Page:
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Louisville Is Recycling Fewer Batteries—But Does It Matter?



American landfills are full of trash that could be recycled or reused—things like bottles, paper, clothes and electronics. For some things, the benefits of recycling are obvious.

But for others, it’s murkier. That's the case with batteries.

At the Haz-Bin on Grade Lane, it’s easy to drop off batteries for recycling. You pull under a overhang, answer a few questions about what you have, your zip code, then hand over—in my case—a coffee can full of dead batteries.


But what’s not so easy is the location. Grade Lane is off of Fern Valley Road, near the airport. It’s not somewhere I have a reason to drive by on a daily basis.

There’s another Metro-operated place for battery recycling: the Waste Reduction Center on Meriwether Avenue. But these are the only two options. You used to be able to drop off batteries at any of the 13 unstaffed recycling locations, but that was discontinued due to concerns about methamphetamine cooks raiding those locations for dead batteries. The service also used to be offered at the city’s four staffed recycling centers, but that stopped after inspectors raised issue with the lack of eye-washes at those locations.

This cutting of locations, said Solid Waste Management District advisory committee member Sarah Lynn Cunningham, is pretty much the opposite way to increase recycling.

“In general, if we plan recycling programs to make them really easy for people to participate, we do see the participation rates go way, way up,” she said.

And the diminishing options seem to be correlating to less battery recycling.

In 2012, a company called Veoliathat has a contract with Metro Government recycled 18,211 pounds of alkaline batteries from Louisville.

In 2013, with fewer locations, only 13,116 pounds were recycled. This year seems to be on a similar course: from January through August, Veolia recycled 8,858 pounds of alkaline batteries.Listen to the story.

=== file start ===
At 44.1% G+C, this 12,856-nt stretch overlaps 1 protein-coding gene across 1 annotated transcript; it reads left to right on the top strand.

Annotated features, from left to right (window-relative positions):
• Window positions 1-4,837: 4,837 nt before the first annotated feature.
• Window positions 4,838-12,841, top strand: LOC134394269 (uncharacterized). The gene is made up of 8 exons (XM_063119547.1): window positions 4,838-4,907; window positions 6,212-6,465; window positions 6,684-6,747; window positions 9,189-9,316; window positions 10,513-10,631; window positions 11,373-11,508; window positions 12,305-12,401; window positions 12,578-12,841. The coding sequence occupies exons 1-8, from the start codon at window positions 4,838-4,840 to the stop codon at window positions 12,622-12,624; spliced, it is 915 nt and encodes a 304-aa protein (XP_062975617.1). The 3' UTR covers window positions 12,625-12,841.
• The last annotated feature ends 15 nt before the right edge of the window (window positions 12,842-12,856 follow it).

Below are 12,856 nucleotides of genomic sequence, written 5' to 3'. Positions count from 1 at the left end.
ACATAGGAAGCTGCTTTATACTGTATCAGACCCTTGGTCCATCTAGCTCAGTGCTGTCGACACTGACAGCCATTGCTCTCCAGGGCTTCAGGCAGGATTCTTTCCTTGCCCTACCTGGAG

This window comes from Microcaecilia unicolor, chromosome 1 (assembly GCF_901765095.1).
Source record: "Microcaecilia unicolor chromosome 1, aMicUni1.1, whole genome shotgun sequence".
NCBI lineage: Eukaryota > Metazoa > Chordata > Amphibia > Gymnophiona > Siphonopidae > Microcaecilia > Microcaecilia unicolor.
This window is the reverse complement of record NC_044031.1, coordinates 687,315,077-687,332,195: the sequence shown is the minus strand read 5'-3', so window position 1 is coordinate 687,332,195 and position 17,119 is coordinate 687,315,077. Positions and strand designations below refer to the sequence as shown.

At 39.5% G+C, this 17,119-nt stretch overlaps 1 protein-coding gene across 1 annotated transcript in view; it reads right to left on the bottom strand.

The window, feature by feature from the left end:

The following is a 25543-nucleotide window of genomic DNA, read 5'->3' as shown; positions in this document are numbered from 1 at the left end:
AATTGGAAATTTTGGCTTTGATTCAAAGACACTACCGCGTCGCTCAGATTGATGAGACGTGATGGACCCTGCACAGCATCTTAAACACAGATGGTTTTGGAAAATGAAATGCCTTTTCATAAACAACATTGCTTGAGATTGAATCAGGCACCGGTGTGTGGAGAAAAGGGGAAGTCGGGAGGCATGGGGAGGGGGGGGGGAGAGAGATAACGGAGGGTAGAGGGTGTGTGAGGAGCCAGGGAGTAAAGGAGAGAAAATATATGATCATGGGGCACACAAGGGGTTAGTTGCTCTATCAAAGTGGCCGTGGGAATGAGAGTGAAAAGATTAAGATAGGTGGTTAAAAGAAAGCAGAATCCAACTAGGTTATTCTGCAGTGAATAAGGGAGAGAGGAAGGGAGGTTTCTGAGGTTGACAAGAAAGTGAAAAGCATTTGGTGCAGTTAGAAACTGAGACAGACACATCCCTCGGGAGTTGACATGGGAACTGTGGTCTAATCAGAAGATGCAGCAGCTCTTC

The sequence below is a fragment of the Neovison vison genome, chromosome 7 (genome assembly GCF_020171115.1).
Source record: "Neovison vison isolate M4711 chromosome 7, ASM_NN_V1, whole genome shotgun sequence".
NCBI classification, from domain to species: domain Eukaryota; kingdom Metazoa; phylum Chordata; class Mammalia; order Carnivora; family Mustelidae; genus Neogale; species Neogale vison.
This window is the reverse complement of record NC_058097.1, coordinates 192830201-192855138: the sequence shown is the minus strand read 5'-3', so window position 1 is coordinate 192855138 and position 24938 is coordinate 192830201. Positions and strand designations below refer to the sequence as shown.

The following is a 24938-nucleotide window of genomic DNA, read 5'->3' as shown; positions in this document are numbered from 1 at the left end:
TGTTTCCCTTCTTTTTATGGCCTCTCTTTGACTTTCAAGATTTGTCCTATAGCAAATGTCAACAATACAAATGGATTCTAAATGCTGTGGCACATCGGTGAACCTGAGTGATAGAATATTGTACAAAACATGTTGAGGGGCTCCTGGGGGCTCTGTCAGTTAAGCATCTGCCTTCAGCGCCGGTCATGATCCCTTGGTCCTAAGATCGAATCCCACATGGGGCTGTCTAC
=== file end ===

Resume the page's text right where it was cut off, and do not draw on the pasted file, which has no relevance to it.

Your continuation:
Louisville pays Veolia $1.15 for every pound of alkaline batteries that’s recycled. And while there are clear benefits to recycling things like plastic or aluminum cans, batteries are a grayer area. Even some people who take sustainability and recycling seriously—like Cunningham—are conflicted.

“Do I think it’s OK to just throw away alkaline batteries? I guess I’m going to say it’s not the worst thing in the world," she said. "I’m not going to give anyone a dirty look who would admit that to me.”

First of all, it’s perfectly legal to drop your alkaline batteries in the trash. Batteries used to contain mercury, which meant they were legitimately hazardous waste. But Marc Boolish of the Corporation for Battery Recycling says that’s no longer the case.

“Essentially right now, the mercury issue is really a moot point for batteries at this point,” he said. “It’s been more than 20 years since the vast majority of batteries have been mercury-free.”

The Corporation for Battery Recycling is a non-profit organized by some of the country’s largest battery companies: Duracell, Energizer and Panasonic. And as its name suggests, its purpose is to advocate for battery recycling programs. Boolish and his colleagues see this as part of their companies’ sustainability efforts. They’re pushing for individual states to adopt legislation mandating alkaline battery recycling, and are willing to pay for the programs, too.

In lieu of those programs, cities like Louisville are paying outside contractors, like Veolia, to recycle their batteries. Veolia General Manager Kevin Shaver said being able to reuse the materials from batteries is more sustainable than producing new steel, zinc and manganese.

“You have to look at the total environmental cost, if you will, for recycling versus producing a new product,” he said.

But some life-cycle analyses have suggested the process expends so much energy for such little benefit that it’s a net negative for the environment. Boolish said a newer study shows some promise, and that with new technology and a carefully-controlled plan, there could be environmental benefits to recycling batteries.

But in the meantime, there are two Metro-sanctioned locations to recycle batteries in a city that covers about 400 square miles. Unless you live or work near one of those locations, it’s not exactly convenient. And according to Boolish, at some point under that scenario, you lose the environmental benefit of battery recycling.

“With the life cycle analyses we’ve done, if you’re making a dedicated trip to do it, you’re actually doing more harm to the environment,” he said.

So, if you’re going to recycle your batteries, save them up for one large trip. Or, there’s always the option of cutting down on waste by investing in rechargeable batteries, which should be recycled when they’re at the end of their life.

Erica Peterson is WFPL's Director of News and Programming.